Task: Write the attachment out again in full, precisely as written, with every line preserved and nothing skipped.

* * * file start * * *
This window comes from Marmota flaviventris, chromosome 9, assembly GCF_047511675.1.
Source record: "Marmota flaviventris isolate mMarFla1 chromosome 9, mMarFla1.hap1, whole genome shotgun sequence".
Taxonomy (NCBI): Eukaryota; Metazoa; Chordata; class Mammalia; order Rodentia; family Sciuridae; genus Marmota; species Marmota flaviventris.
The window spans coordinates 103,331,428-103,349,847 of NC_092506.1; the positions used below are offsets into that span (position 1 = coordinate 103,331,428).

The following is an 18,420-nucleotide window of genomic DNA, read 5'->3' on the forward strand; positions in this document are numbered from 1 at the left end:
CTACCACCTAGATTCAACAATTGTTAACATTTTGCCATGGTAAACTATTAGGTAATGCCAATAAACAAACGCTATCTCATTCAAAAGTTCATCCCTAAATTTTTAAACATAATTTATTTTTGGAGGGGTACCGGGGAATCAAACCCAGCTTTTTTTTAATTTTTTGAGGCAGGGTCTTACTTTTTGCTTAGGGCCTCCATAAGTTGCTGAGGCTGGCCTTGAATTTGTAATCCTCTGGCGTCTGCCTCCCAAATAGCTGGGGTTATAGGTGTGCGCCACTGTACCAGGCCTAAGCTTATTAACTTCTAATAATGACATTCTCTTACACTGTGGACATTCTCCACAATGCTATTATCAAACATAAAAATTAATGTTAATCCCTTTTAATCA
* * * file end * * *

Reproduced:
This window comes from Marmota flaviventris, chromosome 9, assembly GCF_047511675.1.
Source record: "Marmota flaviventris isolate mMarFla1 chromosome 9, mMarFla1.hap1, whole genome shotgun sequence".
Taxonomy (NCBI): Eukaryota; Metazoa; Chordata; class Mammalia; order Rodentia; family Sciuridae; genus Marmota; species Marmota flaviventris.
The window spans coordinates 103,331,428-103,349,847 of NC_092506.1; the positions used below are offsets into that span (position 1 = coordinate 103,331,428).

The following is an 18,420-nucleotide window of genomic DNA, read 5'->3' on the forward strand; positions in this document are numbered from 1 at the left end:
CTACCACCTAGATTCAACAATTGTTAACATTTTGCCATGGTAAACTATTAGGTAATGCCAATAAACAAACGCTATCTCATTCAAAAGTTCATCCCTAAATTTTTAAACATAATTTATTTTTGGAGGGGTACCGGGGAATCAAACCCAGCTTTTTTTTAATTTTTTGAGGCAGGGTCTTACTTTTTGCTTAGGGCCTCCATAAGTTGCTGAGGCTGGCCTTGAATTTGTAATCCTCTGGCGTCTGCCTCCCAAATAGCTGGGGTTATAGGTGTGCGCCACTGTACCAGGCCTAAGCTTATTAACTTCTAATAATGACATTCTCTTACACTGTGGACATTCTCCACAATGCTATTATCAAACATAAAAATTAATGTTAATCCCTTTTAATCA